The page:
Which is fine and dandy when you’re healing from a breakup or bad living situation, but absolutely tragic when you’re trying to heal from the death of a loved one. It seems cruel that healing from grief of death eventually means that you stop feeling as much emotion from the memories as you used to.

    In many ways, it feels like the honorable thing to do is to stay in the state of grief and remembrance.

    Part of me doesn’t want to heal, because healing causes you to move on in tiny ways.

    Part of me wants to stay traumatized forever, haunted by his ghost, worn down by heavy emotions. I felt so guilty the first time I laughed after he died, the first day I didn’t cry over him, the first day that I felt pretty again and didn’t look like death warmed over.

    And part of me felt guilty for deleting my Spotify and no longer having access to his music.

    But music nostalgia can quickly morph into just being stuck in the past, or even stuck in a traumatic feeling. And I felt sad when I realized that my music taste hadn’t really changed at all since living in California, how stuck in the past I became. And I felt sad when I saw Zach’s playlists and all this music I couldn’t relate to and thought about all the things I’ll never know about him and how he’ll never get to grow and evolve beyond the 21 year old version of himself. It all just felt so sad and I didn’t want to associate music with catalogued playlists of sadness anymore.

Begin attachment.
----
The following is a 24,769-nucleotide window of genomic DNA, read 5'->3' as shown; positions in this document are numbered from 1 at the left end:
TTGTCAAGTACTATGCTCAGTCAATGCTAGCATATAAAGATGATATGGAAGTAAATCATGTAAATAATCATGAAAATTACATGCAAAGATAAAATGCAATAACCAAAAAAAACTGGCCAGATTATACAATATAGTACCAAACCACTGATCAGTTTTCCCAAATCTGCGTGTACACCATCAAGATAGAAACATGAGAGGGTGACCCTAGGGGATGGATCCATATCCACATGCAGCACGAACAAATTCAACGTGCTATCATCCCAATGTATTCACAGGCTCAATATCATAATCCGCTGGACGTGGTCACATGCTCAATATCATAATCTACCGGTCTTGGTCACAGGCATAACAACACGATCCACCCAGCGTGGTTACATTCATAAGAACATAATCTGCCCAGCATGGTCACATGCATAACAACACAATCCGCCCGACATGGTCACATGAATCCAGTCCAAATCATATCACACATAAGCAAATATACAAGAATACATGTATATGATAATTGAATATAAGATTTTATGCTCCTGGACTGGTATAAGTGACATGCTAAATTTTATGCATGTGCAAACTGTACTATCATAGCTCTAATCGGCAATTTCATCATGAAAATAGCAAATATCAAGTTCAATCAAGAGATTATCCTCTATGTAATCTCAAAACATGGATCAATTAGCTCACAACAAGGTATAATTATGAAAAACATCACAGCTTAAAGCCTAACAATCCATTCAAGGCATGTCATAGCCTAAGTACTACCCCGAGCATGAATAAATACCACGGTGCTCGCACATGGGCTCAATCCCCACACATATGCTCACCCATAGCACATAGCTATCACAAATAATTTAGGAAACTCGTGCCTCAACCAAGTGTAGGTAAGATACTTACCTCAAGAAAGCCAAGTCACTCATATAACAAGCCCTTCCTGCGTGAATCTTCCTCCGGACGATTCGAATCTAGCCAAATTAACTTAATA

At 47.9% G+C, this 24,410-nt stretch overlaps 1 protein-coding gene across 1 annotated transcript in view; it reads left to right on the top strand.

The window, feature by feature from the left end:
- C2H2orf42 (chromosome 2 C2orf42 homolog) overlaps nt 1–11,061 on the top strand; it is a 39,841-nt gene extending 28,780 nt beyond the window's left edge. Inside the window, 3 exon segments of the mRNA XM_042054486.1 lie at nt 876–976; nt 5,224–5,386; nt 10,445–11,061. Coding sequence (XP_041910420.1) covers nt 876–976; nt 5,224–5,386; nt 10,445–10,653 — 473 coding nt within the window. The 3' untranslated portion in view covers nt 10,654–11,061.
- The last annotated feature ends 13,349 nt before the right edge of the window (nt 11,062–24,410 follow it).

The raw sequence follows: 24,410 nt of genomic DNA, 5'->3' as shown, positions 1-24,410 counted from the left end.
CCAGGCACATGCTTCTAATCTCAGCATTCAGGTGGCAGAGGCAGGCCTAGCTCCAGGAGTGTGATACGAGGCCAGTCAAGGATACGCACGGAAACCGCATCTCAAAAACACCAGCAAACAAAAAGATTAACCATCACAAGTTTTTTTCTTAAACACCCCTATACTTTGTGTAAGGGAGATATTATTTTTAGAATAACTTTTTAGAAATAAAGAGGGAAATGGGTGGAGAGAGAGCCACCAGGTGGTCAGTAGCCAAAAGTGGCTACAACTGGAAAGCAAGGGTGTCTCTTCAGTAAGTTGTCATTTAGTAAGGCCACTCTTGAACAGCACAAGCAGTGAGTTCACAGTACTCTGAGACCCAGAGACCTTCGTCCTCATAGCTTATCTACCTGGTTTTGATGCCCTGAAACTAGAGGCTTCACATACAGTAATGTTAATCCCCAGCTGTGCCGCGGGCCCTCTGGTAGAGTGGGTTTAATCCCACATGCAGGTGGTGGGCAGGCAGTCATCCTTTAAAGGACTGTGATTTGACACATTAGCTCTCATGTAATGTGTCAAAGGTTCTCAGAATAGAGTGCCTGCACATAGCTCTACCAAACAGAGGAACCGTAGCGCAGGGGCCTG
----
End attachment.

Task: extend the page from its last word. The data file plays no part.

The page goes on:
So my Spotify is officially deleted.

    Maybe that’s why I desperately want a record player now. Obviously I want one for the aesthetics of it. I love an old fashioned vintage vibe. I feel like it’s my final form as a surly millennial. I already have a tobacco pipe and John Lennon sunglasses, and my sister and I co-own our grandma’s typewriter. Besides aesthetics, I want music to be less of a curated collection of specific memories, and more like an art experience again. I want to listen to albums again, albums, damn it. (I’m saying this the same way that Bilbo says, “I want to see mountains again, mountains, Gandalf!”)

    But I think I also want a record player because you can’t listen to music on repeat on it (unless there are some record player hacks to achieve this). The main intention of a record player is to listen to an album all the way through, and it stops when it’s done. No looping or hijacking of emotions.

    Zach had a song playing on his computer when he died. Playing on a loop.

    We kept his computer on for over a year, the song playing on infinite repeat that entire time. I would quietly slip into his room when no one else was around and sit in his desk chair and put on his headphones.